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Joe must go! Marlins 5, Phillies 2

The first game of the Girardi era looked disturbingly similar to the old era

Baltimore Orioles v Philadelphia Phillies
Not the debut Joe Girardi hoped for
Photo by Mitchell Leff/Getty Images

Maybe it wasn’t Gabe Kapler’s fault. Things were supposed to be better now that Mr. Coconut Oil was in San Francisco, and the Phillies had a World Series winning manager in Joe Girardi at the helm. But aside from the presence of Didi Gregorius, and the absence of fans in the stands, the Phillies’ season opening 5-2 loss to the Marlins could have easily taken place in September 2019.

The fact that I predicted this would happen didn’t make it any easier to watch. Failures on the first day of the season always feel worse because its the first impression the team has made on you in months. In 2020, this feeling is amplified because we had to wait even longer, and with a shortened season, each game takes on greater importance.

Aaron Nola made his third straight Opening Day start, and while it wasn’t his greatest performance, he pitched better than his line indicated. He was victimized by Jesus Aguilar’s two-run home run in the sixth inning, but aside from that, there wasn’t that much hard contact against him.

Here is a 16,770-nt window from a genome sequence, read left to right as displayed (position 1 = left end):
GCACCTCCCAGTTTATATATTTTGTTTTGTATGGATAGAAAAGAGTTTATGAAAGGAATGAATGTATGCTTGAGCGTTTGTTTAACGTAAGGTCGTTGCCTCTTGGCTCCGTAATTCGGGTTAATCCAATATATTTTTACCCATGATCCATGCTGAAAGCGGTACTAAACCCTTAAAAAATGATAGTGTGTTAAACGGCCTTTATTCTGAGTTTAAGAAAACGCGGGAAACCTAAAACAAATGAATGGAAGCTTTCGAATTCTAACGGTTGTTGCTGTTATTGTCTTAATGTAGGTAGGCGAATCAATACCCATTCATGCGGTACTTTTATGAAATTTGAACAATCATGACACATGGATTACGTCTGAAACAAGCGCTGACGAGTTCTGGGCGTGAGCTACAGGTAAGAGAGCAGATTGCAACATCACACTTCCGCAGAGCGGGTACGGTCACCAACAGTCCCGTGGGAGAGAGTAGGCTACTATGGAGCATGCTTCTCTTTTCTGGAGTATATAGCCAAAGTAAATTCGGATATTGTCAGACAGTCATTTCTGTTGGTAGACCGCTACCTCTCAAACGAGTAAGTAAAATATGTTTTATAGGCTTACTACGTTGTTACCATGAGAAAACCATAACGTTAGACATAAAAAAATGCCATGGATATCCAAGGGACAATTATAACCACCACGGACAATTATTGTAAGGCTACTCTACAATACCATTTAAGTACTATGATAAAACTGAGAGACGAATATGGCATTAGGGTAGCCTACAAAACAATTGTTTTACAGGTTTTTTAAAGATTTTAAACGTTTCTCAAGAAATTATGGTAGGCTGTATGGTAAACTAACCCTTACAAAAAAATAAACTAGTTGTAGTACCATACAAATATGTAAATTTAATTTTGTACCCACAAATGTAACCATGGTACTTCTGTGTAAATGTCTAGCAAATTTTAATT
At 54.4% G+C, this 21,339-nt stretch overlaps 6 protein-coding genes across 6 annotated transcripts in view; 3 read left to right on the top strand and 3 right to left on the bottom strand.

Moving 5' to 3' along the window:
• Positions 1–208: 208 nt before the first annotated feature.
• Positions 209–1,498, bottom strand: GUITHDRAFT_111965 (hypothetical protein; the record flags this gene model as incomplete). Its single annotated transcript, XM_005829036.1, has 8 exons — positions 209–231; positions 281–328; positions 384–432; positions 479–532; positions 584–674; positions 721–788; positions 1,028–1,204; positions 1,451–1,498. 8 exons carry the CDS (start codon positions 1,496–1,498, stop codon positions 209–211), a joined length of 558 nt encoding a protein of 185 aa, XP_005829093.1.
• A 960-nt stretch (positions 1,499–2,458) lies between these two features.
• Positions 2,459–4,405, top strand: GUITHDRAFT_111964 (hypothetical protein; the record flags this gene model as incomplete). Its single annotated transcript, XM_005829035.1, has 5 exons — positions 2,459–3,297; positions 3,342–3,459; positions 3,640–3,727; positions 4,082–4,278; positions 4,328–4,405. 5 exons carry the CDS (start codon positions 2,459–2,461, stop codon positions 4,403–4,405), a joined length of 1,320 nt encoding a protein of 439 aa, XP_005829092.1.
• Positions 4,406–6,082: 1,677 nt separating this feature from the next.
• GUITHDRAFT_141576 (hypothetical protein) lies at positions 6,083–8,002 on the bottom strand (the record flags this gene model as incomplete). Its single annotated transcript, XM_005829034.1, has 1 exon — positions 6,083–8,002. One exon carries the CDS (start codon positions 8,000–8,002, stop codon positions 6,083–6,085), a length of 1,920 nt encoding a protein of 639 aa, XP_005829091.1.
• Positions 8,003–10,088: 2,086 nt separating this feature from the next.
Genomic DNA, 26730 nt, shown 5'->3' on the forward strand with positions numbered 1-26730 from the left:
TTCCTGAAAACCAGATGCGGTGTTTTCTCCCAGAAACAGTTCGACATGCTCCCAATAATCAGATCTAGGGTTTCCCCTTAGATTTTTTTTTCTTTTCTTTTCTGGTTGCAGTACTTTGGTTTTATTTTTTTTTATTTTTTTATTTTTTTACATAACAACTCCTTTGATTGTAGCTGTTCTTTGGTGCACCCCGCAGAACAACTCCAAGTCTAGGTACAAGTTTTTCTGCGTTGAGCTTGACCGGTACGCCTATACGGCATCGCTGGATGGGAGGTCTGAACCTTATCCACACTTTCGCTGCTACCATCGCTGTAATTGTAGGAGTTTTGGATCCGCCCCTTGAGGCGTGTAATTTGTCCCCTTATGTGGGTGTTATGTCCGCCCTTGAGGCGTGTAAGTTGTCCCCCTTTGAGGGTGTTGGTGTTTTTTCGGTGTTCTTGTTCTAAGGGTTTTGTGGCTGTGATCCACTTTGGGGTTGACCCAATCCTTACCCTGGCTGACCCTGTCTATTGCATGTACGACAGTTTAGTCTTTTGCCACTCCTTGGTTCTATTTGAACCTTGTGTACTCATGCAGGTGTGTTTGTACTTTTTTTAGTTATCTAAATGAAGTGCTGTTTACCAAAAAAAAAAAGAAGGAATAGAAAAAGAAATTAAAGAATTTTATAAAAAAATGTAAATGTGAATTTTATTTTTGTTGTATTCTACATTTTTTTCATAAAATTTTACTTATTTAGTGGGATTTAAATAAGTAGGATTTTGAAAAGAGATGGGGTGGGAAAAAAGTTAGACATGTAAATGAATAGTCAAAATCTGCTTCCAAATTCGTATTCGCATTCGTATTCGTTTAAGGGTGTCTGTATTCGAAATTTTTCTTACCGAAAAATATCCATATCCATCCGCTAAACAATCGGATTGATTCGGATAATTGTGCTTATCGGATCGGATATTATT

Due to the nature of the season, Nola was never going to pitch especially deep into the game, and when Corey Dickerson doubled immediately after Aguilar’s homer, Girardi made a call to the bullpen. His pitcher of choice: Ramon Rosso.

Rosso was an interesting choice in this situation. The game was still close, so it might not have been the best idea to use a pitcher making his major league debut. Rosso allowed the inherited runner to score thanks to two wild pitches, and then gave up a run of his own.

Rosso wasn’t the only no-name pitcher the Phillies used in the game. He was followed by Reggie McClain, Austin Davis, and Trevor Kelley, prompting many Phillies fans to wonder, “Who the hell are these guys?” Fortunately, the non-Rosso pitchers were able to keep the Marlins off the scoreboard.

However, the Phillies’ offense couldn’t get much going against Marlins’ starter Sandy Alcantara. The Phillies managed just eight base runners, and Gregorius was the only hitter who showed up, going 2-3 including a solo home run.

In the sixth inning, the Phillies were gifted a chance to get back in the game when Marlins center fielder Jonathan Villar dropped a routine fly ball, scoring a run.

The next batter was Scott Kingery, and he hit a shot to left field that just missed being a two-run homer. Instead, it was just a long foul ball, and on the following pitch, Kingery grounded out. Two innings later, the Phillies had two runners aboard with two outs, but J.T. Realmuto also grounded out to end the threat.

As far as managerial debuts go, Girardi’s certainly wasn’t as disastrous as his predecessor’s was. However, if the Phillies have any legitimate hopes of making the playoffs in this shortened season, the rest of Girardi’s season needs to go a lot better than the first game did.